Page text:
Being a landlord can be a prosperous venture, especially if you can do more than cover costs and make an income on the property you lease. Once the property is paid for, the lease money becomes straight profit. As with any other moneymaking venture, there are risks involved in being a landlord, one of which is the possibility of unruly or nonpaying tenants. If you are a landlord, or planning to become one, you should learn about the process of eviction.
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Call or stop by your local courthouse to learn about the rules regarding eviction in the particular area you own your property in. There are different stipulations for different areas, so even if you rent a property in another city or state, the rules may not be the same. Ask about the steps leading up to an eviction letter. For instance, in some cases you will have to provide a Notice to Quit document which will inform the tenant that you are terminating her lease and it will list the violation for which the lease is being terminated.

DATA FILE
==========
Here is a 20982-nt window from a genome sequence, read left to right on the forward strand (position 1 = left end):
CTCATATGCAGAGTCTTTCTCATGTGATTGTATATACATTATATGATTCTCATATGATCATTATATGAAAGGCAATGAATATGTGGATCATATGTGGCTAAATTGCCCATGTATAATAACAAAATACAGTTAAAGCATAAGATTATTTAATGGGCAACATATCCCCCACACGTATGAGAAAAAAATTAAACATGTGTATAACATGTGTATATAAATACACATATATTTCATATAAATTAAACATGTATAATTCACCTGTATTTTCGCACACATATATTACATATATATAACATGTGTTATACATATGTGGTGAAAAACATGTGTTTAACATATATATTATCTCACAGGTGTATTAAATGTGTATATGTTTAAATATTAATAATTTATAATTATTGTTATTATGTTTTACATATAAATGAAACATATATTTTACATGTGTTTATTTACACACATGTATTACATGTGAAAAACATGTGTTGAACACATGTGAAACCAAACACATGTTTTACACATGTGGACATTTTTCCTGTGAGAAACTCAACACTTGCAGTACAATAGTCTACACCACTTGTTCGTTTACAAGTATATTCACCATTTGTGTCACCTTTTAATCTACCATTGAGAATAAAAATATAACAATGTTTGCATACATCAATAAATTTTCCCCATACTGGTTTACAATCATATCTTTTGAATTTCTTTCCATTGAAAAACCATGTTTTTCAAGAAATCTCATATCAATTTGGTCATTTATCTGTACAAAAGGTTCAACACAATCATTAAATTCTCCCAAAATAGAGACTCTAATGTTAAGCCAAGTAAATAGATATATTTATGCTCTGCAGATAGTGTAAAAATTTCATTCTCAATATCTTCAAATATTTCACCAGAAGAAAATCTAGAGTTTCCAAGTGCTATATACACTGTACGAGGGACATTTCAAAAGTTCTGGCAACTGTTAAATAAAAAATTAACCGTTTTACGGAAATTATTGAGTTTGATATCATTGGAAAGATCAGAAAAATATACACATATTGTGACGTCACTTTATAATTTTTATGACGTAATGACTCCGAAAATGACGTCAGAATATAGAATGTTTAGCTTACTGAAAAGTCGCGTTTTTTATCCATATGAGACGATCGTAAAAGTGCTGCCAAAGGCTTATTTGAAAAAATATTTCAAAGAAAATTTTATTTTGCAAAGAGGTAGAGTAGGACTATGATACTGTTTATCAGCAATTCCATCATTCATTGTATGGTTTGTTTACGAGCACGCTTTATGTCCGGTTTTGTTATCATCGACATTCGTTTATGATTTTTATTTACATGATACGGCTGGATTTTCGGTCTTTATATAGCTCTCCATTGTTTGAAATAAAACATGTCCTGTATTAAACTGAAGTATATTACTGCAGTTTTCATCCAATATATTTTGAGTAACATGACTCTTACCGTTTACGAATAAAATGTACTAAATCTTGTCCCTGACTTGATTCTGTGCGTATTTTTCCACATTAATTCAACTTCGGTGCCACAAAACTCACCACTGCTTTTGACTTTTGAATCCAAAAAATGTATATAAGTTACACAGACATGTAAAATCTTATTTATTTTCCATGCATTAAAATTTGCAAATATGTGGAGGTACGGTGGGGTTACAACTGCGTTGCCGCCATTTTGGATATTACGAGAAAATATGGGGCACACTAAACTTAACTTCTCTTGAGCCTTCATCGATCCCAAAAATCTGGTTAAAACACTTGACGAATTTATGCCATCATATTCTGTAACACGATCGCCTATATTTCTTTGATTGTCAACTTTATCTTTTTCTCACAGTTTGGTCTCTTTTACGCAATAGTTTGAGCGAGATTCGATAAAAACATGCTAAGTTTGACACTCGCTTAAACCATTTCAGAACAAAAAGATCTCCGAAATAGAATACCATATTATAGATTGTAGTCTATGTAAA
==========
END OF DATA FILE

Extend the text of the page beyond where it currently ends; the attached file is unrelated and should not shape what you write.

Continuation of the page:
Consider the time frame that must be provided in your eviction letter. Your local courthouse will inform you of the amount of time necessary to give a tenant to vacate your property. In some cases, you may be able to provide the tenant with as few as five days notice, while in other cases, 30 days notice is required.
Come up with an action plan before you compose your letter. Decide how far you are willing to take this eviction process. For example, if the tenant ignores your letter, you must decide whether you are willing to get the police and the courts involved. Knowing your game plan ahead of time will prevent you from making idle threats and not being taken seriously by your tenant.
Compose your letter in a professional manner. Make sure you include the date on the letter. Inform the tenant it is a notice of eviction and list the violation that has caused the eviction. For example, you could state that the eviction is a result of being 60 days delinquent on rent. Refer to the lease agreement the tenant signed agreeing to pay rent. Request that the property be vacated within an allotted amount of days. Inform her of the next action you will take, for example, if you plan to have the authorities involved if she does not leave, say so. Type your name and sign the notice.
Have the notice hand-delivered to the tenant. If you have it delivered via the mail he could claim that it was never received or he could refuse delivery if it is sent by certified mail. Having it hand-delivered will provide you with a witness that the letter was received.
Tips and warnings
- Seek legal advice if your notice is ignored and you plan to take further action.